To get started, here are ten simple, and cheap, ways you can prepare for a disaster:
- Make sure you have working smoke detectors with fresh batteries. People are much more likely to die in a fire than in a tsunami, earthquake, or hurricane. Something as simple and cheap as a smoke detector can save the lives of you and your family. Note that some fire departments provide these free of charge.
- Learn CPR and first aid. Another way someone is more likely to die (considering that cardiac disease is THE leading cause of death in the US) is due to heart attack. The way to be prepared for this, and be able to save a life, is to know CPR, AED use, and basic first aid. The best part is that these classes are often offered free of charge at local fire departments, hospitals, and the Red Cross.
- Do you have enough food stored to eat for a week during a disaster? You don't need fancy MREs and high tech freeze-dried foods which cost a whole lot. Rather, you can take $21 down to your local grocery store, buy 21 cans of soup, and there you have your food for a week. Simple.
- Another critical item you need to be prepared for a disaster is water. You can live quite a long time without food but everyone needs water within a couple of days or they will die. Putting aside one gallon of water per person per day for a week is simple and cheap. Five gallon water containers can be purchased at Walmart for a couple of dollars each and there you have your emergency water supply. Just be sure to rotate the water regularly.
- One of people's first needs after a disaster is information. After many disasters, power is out, thus no TV, no internet, and no charging your iPhone. The remedy? A cheap AM/FM radio can be your connection to the outside world after a disaster and what is even better is the fact that a simple radio is actually very inexpensive.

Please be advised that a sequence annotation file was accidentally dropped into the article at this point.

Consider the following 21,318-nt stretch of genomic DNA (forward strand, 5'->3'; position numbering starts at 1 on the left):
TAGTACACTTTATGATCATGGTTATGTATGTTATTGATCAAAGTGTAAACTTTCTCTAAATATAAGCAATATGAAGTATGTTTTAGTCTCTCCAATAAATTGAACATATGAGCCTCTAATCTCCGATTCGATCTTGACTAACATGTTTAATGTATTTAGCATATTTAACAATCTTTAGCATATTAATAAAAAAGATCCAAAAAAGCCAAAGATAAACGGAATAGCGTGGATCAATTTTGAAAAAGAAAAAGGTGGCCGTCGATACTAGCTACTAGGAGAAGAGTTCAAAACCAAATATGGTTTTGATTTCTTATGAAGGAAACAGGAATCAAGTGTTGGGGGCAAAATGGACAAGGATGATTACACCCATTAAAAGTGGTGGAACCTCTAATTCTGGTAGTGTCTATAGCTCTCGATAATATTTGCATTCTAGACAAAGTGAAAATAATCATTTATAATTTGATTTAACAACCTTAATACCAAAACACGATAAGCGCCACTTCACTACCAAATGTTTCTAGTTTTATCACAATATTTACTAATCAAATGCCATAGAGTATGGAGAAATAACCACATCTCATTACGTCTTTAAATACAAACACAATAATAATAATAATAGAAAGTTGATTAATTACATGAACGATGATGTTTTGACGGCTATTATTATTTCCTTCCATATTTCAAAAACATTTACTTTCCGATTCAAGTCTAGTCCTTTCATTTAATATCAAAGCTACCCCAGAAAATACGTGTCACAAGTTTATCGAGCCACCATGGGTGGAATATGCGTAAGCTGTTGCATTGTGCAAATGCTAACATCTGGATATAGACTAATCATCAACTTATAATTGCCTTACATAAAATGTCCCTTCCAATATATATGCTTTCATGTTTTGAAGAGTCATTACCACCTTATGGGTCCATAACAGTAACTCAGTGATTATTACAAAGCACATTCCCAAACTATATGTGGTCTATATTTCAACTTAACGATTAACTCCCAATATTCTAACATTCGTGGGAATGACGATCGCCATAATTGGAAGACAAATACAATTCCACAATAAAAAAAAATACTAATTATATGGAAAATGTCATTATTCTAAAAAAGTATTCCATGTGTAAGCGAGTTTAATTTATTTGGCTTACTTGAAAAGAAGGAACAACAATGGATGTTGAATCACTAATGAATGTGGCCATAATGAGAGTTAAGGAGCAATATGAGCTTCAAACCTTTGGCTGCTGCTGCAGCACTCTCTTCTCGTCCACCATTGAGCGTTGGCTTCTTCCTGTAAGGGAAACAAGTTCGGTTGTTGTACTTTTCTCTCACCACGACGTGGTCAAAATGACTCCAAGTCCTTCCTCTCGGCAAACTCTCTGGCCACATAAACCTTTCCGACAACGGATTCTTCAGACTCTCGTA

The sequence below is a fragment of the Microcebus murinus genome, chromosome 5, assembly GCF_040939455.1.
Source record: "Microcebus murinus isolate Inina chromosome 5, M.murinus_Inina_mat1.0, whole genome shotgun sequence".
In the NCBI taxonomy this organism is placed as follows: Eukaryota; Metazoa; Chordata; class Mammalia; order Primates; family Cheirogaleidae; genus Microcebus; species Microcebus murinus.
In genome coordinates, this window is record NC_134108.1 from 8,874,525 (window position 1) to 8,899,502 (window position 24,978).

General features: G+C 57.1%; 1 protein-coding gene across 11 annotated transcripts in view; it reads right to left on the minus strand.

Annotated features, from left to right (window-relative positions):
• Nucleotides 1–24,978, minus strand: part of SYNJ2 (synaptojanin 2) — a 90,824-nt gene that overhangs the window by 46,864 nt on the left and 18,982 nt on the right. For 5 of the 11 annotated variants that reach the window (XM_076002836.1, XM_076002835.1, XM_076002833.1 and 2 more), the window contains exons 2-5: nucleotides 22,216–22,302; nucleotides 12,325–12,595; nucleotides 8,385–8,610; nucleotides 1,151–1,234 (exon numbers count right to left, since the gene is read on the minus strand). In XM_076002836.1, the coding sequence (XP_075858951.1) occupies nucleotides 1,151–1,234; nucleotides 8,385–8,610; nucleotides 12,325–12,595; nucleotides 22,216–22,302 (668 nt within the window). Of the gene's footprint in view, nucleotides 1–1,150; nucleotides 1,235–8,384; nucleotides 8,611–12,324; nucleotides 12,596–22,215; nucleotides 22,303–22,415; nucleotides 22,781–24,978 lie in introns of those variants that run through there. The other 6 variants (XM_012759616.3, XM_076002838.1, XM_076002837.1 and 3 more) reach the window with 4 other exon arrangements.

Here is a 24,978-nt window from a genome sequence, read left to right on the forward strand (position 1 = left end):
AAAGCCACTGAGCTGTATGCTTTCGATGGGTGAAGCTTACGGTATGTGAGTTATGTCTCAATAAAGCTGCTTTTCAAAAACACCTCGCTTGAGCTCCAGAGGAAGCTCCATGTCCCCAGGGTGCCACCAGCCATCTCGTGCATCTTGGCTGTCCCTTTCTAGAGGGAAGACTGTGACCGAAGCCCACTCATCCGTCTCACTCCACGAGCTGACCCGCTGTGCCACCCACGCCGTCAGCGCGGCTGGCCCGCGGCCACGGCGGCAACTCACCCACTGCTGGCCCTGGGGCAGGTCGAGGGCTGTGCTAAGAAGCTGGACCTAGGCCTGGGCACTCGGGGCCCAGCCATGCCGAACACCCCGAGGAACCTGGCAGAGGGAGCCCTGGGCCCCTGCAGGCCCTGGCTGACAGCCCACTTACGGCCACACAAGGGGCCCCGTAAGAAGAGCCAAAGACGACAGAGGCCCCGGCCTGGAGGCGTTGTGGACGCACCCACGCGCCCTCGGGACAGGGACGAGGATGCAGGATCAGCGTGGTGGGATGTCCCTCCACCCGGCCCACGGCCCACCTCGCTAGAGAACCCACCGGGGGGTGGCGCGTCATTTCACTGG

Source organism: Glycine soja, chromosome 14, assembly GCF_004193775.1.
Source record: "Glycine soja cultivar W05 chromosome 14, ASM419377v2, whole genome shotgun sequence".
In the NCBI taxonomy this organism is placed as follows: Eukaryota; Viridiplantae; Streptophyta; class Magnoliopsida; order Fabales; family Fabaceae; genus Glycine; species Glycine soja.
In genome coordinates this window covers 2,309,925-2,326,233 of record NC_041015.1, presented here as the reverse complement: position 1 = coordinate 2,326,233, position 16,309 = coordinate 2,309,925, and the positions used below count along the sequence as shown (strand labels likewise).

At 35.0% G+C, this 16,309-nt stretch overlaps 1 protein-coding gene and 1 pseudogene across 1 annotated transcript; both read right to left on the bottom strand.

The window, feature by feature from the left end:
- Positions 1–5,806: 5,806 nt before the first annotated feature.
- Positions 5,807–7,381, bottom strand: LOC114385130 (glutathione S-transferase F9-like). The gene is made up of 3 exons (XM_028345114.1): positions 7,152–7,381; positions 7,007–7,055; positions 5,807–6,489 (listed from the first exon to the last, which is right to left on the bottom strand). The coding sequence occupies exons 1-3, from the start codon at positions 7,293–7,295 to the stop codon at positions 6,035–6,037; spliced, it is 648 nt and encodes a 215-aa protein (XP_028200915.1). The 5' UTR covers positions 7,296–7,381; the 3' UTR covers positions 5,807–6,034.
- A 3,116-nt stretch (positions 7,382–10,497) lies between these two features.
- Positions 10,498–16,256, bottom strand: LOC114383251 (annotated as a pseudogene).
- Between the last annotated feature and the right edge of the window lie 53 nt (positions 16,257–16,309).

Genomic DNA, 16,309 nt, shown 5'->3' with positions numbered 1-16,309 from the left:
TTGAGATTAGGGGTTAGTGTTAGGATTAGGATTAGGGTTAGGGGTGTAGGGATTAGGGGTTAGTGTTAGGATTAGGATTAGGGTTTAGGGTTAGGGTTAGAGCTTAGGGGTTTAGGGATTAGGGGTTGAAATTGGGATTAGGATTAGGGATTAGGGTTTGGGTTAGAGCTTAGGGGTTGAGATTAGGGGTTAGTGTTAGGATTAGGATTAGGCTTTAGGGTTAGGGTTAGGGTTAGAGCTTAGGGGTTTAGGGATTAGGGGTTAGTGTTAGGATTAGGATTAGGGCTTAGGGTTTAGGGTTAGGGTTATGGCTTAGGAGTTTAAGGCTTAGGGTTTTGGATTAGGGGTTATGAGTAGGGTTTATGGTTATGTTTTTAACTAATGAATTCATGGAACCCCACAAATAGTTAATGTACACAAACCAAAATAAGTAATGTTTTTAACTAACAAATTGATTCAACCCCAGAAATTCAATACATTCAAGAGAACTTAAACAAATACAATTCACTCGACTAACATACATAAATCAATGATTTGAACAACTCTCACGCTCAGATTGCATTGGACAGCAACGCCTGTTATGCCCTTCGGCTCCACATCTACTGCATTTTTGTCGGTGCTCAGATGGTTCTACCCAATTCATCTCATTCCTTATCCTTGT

- A first aid kit can be bought as one big kit or you can make your own. This is another low cost item that can offer big dividends after a disaster (or even during a particularly bad cold and flu season).
- Flashlights (and batteries) are a must have during a disaster. Even a simple power outage can be a disaster if your house is pitch black and you have no source of light. Flashlights are simple, cheap items that you can buy for a couple of dollars each. Just make sure you buy one for each family member--having five people share one flashlight would be a disaster in itself.
- Ten items from the dollar store that will help you out during a disaster: a whistle, a pair of work gloves, a breaker bar, a dust mask, a manual can opener, a bottle of bleach for water purification, a box of matches, a packet of moist towelettes, duct tape, big plastic garbage bags.
- An emergency evacuation bag is important. Many times people need to evacuate with only the clothes on their backs (think wild fires, chemical spills, etc). A $10 backpack from Walmart into which you put a change of clothes and toiletries can make a simple evacuation bag that you can keep at the ready in a downstairs closet in case you must leave at a moment's notice.
- Your spare time is a valuable (and free) commodity for emergency planning. If you take the time to make an emergency communications plan, practice regular fire drills with the family, practice stop, drop, and hold earthquake drills with the kids, make back up copies of your computer files and important papers, and do a bit of research (like finding out what your community's emergency sirens sound like, where the closest evacuation shelter is, or what your children's school emergency plan is) you will be much more prepared than the average person in the event of an emergency.
Disaster preparedness doesn't have to be an expensive, overwhelming task. Simple steps, done regularly, can get you and your family prepared in no time and at very low cost.